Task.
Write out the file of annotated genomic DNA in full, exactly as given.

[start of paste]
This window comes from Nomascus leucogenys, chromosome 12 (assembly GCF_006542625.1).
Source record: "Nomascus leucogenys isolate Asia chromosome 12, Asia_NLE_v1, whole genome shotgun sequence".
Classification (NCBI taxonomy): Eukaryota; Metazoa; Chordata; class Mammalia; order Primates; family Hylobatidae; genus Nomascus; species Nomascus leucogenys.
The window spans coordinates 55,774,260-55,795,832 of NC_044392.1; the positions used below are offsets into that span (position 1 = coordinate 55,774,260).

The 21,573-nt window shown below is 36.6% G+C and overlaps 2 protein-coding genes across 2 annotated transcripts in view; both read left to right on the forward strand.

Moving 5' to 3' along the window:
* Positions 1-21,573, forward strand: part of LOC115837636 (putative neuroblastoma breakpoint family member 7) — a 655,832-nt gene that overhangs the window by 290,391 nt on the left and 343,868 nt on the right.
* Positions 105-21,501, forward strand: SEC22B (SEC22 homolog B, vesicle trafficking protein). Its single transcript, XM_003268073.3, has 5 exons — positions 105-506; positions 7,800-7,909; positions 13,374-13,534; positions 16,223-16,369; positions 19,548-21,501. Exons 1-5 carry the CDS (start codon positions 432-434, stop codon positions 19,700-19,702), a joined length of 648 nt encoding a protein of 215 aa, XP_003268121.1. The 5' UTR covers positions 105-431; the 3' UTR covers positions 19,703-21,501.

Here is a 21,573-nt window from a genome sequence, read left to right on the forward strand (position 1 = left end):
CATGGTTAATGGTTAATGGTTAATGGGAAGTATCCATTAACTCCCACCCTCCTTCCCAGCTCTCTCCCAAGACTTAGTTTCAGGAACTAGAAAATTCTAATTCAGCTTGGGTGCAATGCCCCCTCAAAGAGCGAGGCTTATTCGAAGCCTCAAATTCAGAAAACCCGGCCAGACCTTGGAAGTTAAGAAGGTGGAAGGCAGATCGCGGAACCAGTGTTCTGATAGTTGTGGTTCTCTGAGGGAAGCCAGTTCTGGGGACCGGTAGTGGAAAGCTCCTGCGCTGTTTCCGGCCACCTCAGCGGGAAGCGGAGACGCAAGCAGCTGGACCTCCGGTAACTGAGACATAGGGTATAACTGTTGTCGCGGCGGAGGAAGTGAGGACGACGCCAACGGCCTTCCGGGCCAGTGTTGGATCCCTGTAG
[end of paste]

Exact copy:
This window comes from Nomascus leucogenys, chromosome 12 (assembly GCF_006542625.1).
Source record: "Nomascus leucogenys isolate Asia chromosome 12, Asia_NLE_v1, whole genome shotgun sequence".
Classification (NCBI taxonomy): Eukaryota; Metazoa; Chordata; class Mammalia; order Primates; family Hylobatidae; genus Nomascus; species Nomascus leucogenys.
The window spans coordinates 55,774,260-55,795,832 of NC_044392.1; the positions used below are offsets into that span (position 1 = coordinate 55,774,260).

The 21,573-nt window shown below is 36.6% G+C and overlaps 2 protein-coding genes across 2 annotated transcripts in view; both read left to right on the forward strand.

Moving 5' to 3' along the window:
* Positions 1-21,573, forward strand: part of LOC115837636 (putative neuroblastoma breakpoint family member 7) — a 655,832-nt gene that overhangs the window by 290,391 nt on the left and 343,868 nt on the right.
* Positions 105-21,501, forward strand: SEC22B (SEC22 homolog B, vesicle trafficking protein). Its single transcript, XM_003268073.3, has 5 exons — positions 105-506; positions 7,800-7,909; positions 13,374-13,534; positions 16,223-16,369; positions 19,548-21,501. Exons 1-5 carry the CDS (start codon positions 432-434, stop codon positions 19,700-19,702), a joined length of 648 nt encoding a protein of 215 aa, XP_003268121.1. The 5' UTR covers positions 105-431; the 3' UTR covers positions 19,703-21,501.

Here is a 21,573-nt window from a genome sequence, read left to right on the forward strand (position 1 = left end):
CATGGTTAATGGTTAATGGTTAATGGGAAGTATCCATTAACTCCCACCCTCCTTCCCAGCTCTCTCCCAAGACTTAGTTTCAGGAACTAGAAAATTCTAATTCAGCTTGGGTGCAATGCCCCCTCAAAGAGCGAGGCTTATTCGAAGCCTCAAATTCAGAAAACCCGGCCAGACCTTGGAAGTTAAGAAGGTGGAAGGCAGATCGCGGAACCAGTGTTCTGATAGTTGTGGTTCTCTGAGGGAAGCCAGTTCTGGGGACCGGTAGTGGAAAGCTCCTGCGCTGTTTCCGGCCACCTCAGCGGGAAGCGGAGACGCAAGCAGCTGGACCTCCGGTAACTGAGACATAGGGTATAACTGTTGTCGCGGCGGAGGAAGTGAGGACGACGCCAACGGCCTTCCGGGCCAGTGTTGGATCCCTGTAG